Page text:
There now are a number of ways to make free calls to anyone in the U.S. and Canada using Google Voice without having to jump through the hoops of calling into your voicemail and having Google Voice call you back. There’s our Asterisk® implementation using pygooglevoice which lets you transparently place calls through Google Voice using any phone connected to your PBX in a Flash system. You also can set up a Sip Sorcery account and make free calls through that interface using a SIP phone. And now there’s Dogface05’s stand-alone Dialer for Windows that lets you place calls from the Windows command line in seconds. Because this is such a simple alternative, everyone should add it to their Windows toolkit. Here’s how.
Prerequisites. You’ll obviously need a Google Voice account. If you don’t have one, just register for an invite. Next, you’ll need a phone number to use for placing the outbound calls. And, finally, you’ll need to download and install Dogface05’s dialer on your Windows system.
Google Voice Setup. Log into your Google Voice account and click Settings, Phones, Add Another Phone. Add the area code and phone number of the phone you’ll be using to place calls and mark it as an Office phone. You’ll have to go through Google’s confirmation drill to successfully register the number with Google Voice. After the number is confirmed, be sure there’s a check mark beside this Google Voice destination so that incoming calls to your GV number will be routed to this number.
While you’re still in the Google Voice Setup, click on the General tab. Uncheck Enable Call Screening. Turn Call Presentation Off. And set CallerID to Display Caller’s Number. Finally, uncheck Do Not Disturb. Now click the Save Changes button.
Dialer Setup for Windows. From your Windows machine, open a browser and download the Google Voice dialer to your Desktop. Unzip the downloaded file and drag gvdial.exe to your \windows directory so that it’s in your path.
Placing a Call. Let’s first make sure everything is working properly. Open a command prompt window from the Windows Desktop and enter a dialing command using the following syntax:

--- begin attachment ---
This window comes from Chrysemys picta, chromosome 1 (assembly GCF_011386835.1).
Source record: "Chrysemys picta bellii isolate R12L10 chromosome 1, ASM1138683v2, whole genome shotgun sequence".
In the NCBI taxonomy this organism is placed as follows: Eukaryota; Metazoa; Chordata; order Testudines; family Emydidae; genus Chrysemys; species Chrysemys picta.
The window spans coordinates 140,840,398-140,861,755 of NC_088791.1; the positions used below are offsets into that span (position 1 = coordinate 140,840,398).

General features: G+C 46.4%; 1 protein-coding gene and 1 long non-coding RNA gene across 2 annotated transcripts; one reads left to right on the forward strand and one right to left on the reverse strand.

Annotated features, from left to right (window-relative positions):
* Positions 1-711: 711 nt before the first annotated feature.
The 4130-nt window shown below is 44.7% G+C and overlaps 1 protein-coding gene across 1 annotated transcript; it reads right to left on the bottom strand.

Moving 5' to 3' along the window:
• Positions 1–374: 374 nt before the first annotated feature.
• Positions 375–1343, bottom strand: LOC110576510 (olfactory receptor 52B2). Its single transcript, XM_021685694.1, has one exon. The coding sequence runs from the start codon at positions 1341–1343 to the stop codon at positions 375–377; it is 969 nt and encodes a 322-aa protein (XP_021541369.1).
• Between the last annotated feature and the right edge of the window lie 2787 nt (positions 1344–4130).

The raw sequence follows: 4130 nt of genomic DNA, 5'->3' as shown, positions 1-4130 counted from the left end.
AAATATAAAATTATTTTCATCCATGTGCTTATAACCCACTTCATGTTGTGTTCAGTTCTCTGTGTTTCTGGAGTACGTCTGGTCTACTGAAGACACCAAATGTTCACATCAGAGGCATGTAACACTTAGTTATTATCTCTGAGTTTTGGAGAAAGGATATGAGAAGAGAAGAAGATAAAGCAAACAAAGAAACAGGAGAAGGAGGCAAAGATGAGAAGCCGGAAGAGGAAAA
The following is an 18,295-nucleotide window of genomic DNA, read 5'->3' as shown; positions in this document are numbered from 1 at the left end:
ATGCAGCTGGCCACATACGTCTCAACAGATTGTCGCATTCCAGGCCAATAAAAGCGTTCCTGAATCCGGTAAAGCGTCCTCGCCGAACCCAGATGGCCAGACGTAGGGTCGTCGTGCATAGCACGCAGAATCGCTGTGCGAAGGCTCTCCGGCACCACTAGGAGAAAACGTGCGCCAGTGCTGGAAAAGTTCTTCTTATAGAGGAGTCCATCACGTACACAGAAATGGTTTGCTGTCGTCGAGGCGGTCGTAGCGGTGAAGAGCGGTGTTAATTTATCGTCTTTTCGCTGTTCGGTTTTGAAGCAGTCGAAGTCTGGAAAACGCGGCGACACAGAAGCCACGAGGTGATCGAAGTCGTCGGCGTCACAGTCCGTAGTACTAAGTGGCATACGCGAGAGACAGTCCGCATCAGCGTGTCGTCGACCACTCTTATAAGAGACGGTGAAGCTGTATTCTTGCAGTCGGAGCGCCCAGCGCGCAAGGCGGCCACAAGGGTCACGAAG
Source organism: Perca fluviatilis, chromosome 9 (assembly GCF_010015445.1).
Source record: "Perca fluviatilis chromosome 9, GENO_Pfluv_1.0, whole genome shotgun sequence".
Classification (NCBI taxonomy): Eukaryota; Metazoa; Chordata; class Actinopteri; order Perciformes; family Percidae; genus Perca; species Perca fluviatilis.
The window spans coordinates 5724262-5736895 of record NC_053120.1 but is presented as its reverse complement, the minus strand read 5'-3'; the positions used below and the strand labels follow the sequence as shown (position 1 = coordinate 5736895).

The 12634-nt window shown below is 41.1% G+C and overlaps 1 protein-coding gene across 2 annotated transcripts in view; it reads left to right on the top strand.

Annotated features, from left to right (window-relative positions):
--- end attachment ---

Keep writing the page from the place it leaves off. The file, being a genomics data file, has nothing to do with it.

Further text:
gvdial username password destination ani [phonetype]
- username = your Google Voice email address
- password = your Google Voice password
- destination = 10-digit number of person to call
- ani = your 10-digit phone number registered with Google Voice
- phonetype = 3
The phonetype is actually optional and can be ignored unless you happen to be using a Gizmo number in which case it needs to be 7. Never enter the brackets. That merely signifies that the entry is optional.
Assuming your registered email address with Google Voice is email@example.com, your password is secret, the number you wish to call is 6781234567, and your number is 4049876543, the dial string should look like this:
gvdial firstname.lastname@example.org secret 6781234567 4049876543
Your phone should ring at this point, and Google Voice will complete the outbound call to 678-123-4567.
Creating Speed Dial Batch Files. Using Notepad, you now can create batch files for frequently dialed numbers. For example, the entry above could be saved in a batch file called joe.bat. Then simply create a desktop icon for Joe and link it to joe.bat. Double-click on the Joe icon whenever you wish to place a call to Joe. Here’s how the batch file might look:
gvdial email@example.com secret 6781234567 4049876543
echo Press ENTER key after the called party answers.
Surfing the Google Wave. We’ve got a dozen Google Wave invites to give away during the next week. Just post a comment on any Nerd Vittles article, and we’ll put your name in the hat. Be sure to provide a Gmail address with your comment as this is required to take advantage of the Google Wave Preview. Here’s a sample for you to try once you have Google Wave credentials:
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